Today’s photo shows a plane taking off from Dublin Airport as the sun rises in the distance. Dublin airport was really busy for a Sunday morning and there was a plane taking off every 3 minutes as I cycled past. There didn’t seem to be many planes landing though. It is possible that flights were landing at the other end of the airport and they just weren’t as noisy as the flights that were taking off.
Today – 260 km. Total so far – 3080 km. Longest day by far on this year’s Tour de Travoy. With over 2,200 m of climbing, the route really took its toll and I was pretty tired by the time I finished.
Bike and trailer ready the day before. In France, the trailer weighed an average of 30 kg so it was much lighter for my trip to Donegal.
Ham and cheese sandwiches. If you have enough sandwiches, you can go anywhere. I had 6 ham and cheese with me for the trip to Donegal and eat them all.
Thanks to everybody in Dublin for looking after me so well. After almost a week in Dublin, it was time to bid adieu and hit the road.
Tayto Park near Ashbourne. Tayto Park features the largest wooden roller-coaster in the world.
Ruins of Slane castle on the hill above Slane. Of course, Slane is world famous for it’s music festival which attracts crowds of over 100.000 to the town but today, there were more cattle than people about the place.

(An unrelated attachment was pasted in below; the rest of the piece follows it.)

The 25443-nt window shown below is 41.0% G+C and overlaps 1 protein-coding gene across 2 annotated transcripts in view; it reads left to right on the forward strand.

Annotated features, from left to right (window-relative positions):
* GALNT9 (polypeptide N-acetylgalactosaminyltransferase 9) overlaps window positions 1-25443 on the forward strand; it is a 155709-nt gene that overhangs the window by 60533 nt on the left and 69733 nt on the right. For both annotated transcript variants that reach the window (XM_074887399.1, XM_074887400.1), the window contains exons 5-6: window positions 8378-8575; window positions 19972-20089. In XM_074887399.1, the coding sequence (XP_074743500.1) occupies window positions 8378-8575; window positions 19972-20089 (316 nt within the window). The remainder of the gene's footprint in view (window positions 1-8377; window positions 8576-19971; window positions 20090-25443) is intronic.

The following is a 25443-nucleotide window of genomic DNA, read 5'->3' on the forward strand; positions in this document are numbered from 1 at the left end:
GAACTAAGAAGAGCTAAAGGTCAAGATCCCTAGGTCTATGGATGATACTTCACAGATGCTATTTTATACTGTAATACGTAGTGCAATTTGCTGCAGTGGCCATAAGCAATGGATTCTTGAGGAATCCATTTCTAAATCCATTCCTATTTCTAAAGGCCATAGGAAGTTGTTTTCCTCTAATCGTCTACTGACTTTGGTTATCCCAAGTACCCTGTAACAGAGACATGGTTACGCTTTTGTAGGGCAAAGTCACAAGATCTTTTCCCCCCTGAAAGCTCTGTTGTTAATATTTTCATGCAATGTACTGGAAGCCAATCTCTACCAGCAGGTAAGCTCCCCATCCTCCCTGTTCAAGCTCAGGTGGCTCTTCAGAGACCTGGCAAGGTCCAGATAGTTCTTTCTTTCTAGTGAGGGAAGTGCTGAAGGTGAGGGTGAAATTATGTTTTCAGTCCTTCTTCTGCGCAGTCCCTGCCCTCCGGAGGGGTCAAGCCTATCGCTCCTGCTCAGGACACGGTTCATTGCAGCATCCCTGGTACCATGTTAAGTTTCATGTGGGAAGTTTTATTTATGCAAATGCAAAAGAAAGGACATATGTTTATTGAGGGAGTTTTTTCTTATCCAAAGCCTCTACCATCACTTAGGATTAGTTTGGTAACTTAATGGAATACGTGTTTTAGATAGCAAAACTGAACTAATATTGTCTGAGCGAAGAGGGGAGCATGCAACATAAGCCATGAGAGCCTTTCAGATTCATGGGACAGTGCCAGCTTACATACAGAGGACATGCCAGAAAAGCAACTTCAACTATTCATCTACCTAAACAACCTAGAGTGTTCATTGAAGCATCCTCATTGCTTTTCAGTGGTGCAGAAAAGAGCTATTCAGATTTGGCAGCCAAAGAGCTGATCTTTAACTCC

Sign for the Irish Bog Snorkelling Championships near Carrickmacross. The Irish Bog Snorkelling Championship was first held in 2009 so this was the seventh time it was taking place. Competitors have to wear a snorkel and use flippers to swim from one end of a 60 yard trench in a bog and back for a total of 120 yards. An Olympic swimmer would take about a minute to swim 120 yards and incredibly, the world record for snorkelling the same distance is only 1 min 22 secs. The sport originated in Wales in 1976 and every year since 1994, a World Bog Snorkelling Championship has been held there, except for 1995 when it was cancelled due to drought and 2001 when an outbreak of foot and mouth disease led to a lot of events being cancelled across the UK and Ireland.
McAnenly service station on border near Aughnacloy. This is where the Tour de Travoy started 7 weeks previously but today it was only the halfway point.
Signs in the North still show distances in miles. Looks like someone had tried to paint over the London part in Londonderry but the paint had just washed off over time.
Bridge at Lifford into Donegal. The A5 in the North is always busy and also very narrow in places, so the Foyle bridge at Lifford was a welcome sight.
Last hill today at Muckish in Donegal. About a minute after taking this photo, I got offered a lift in a van by my Dad. After cycling over 250 km, I decided I had climbed enough hills for one day and took the lift. So I didn’t get to climb Muckish but just as well as I would have been eat by midges the whole way up the climb.
Long day’s cycling. I had done the same trip the year before in 12 hours but that day, I had a good tailwind and no trailer, just a saddle-bag. Today’s trip had taken me over 15 hours. The first half from Dublin to Emyvale only took about 5 hours, whereas the 2nd half between Emyvale and Donegal took almost 10 hours or as I was so tired.
Great to get home and catch up with all the news. After being away for 7 weeks, there was a stack of newspapers lying about the place including my copy of L’Equipe, from the day after the stage to Alpe d’Huez. I was so busy packing stuff in Grenoble, I hadn’t time to read all about that epic day’s racing before Noel packed it away for his flight back to Ireland. So it was great to relive all the drama of the Tour now I was finally back home.